When Carroll Shelby went back into the Mustang business in 2007 (actually, 2006 with the Hertz Shelby GT-H cars), I started really paying attention because I’d just sold my business and it seemed fitting that I’d buy a new Shelby Mustang 40 years after I bought my first one, a ’67 GT500 purchased from a dealer in ’68 at 15% off MSRP. Dealers all over the country we’re applying large ADMs on the Shelby GTs and I tried to get my local Ford dealer to take my order at MSRP. No deal. They wouldn’t even let me talk to the sales manager or the local owner. I tried twice. So, I used the telephone and after about 5 calls around my region I heard the sales manager tell me, “Yeah, I think we can do that.” I gave him my card for a $500 deposit and ordered the car. 8 months later my Shelby GT/SC was delivered to my door by Shelby American after some extra time to have their Mod Shop install a Paxton Supercharger. By then the 2008 models were out and there was even one on the truck enroute to a dealer.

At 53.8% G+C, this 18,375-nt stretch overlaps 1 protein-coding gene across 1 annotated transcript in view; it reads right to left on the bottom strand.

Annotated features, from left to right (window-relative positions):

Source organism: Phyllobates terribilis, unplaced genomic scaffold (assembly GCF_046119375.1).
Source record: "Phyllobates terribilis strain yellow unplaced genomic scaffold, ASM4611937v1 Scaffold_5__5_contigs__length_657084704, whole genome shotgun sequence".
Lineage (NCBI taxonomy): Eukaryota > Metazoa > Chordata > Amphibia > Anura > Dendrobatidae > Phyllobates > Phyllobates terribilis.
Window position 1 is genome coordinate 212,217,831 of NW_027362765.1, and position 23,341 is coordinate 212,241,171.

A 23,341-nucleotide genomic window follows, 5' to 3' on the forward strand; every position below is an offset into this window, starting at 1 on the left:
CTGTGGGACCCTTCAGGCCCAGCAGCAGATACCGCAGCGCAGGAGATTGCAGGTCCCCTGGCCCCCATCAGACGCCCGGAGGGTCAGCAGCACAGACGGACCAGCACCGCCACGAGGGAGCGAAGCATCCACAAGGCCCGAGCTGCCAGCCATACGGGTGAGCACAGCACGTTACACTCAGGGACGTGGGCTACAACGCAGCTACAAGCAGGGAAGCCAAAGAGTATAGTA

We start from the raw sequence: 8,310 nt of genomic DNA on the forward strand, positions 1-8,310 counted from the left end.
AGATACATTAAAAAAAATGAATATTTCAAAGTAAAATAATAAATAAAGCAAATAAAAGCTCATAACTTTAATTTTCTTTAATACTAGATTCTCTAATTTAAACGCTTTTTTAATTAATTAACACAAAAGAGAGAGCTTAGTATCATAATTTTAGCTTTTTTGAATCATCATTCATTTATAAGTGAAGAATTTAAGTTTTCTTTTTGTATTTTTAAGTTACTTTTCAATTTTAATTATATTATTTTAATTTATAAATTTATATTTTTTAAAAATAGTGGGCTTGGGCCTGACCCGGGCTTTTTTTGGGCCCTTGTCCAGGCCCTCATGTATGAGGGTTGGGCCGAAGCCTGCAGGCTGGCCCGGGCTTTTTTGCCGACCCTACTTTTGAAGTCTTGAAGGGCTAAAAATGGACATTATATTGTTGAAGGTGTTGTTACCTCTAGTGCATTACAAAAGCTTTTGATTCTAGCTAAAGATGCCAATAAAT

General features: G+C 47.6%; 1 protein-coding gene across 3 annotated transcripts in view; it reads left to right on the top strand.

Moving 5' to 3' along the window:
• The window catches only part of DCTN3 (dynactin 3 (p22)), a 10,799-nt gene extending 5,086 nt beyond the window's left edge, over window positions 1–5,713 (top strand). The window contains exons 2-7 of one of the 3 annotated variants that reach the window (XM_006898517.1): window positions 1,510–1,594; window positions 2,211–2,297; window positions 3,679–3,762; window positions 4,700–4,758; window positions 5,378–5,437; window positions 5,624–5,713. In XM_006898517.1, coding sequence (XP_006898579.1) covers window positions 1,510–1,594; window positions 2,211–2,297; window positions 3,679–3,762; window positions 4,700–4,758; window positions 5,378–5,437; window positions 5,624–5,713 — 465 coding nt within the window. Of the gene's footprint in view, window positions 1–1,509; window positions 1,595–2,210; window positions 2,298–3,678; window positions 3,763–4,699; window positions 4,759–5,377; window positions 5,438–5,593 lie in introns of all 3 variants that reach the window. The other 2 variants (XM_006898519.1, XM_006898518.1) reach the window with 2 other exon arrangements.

Looking back, the wait seems totally irrelevant and I still enjoy the car immensely every time we take it out. Same with the ’67 GT500, which we still drive as well (yes, of course I kept it all these years…doesn’t everybody hold on to their favorite cars for 40 years?). The fact that the ‘67 was a leftover model is actually even cooler because Shelby American did all the post-assembly line work on the car, unlike the ‘68s that were handled by AO Smith in Ionia. Similarly, Ford took over production of “Shelby” Mustangs after the 2006-2008 runs that were built by Shelby American at Las Vegas Speedway.
In the fullness of time, an anxious wait for a new car is smoothed over and the reward can be even higher. You’ll save a lot of money and enjoy the car just as much if not more.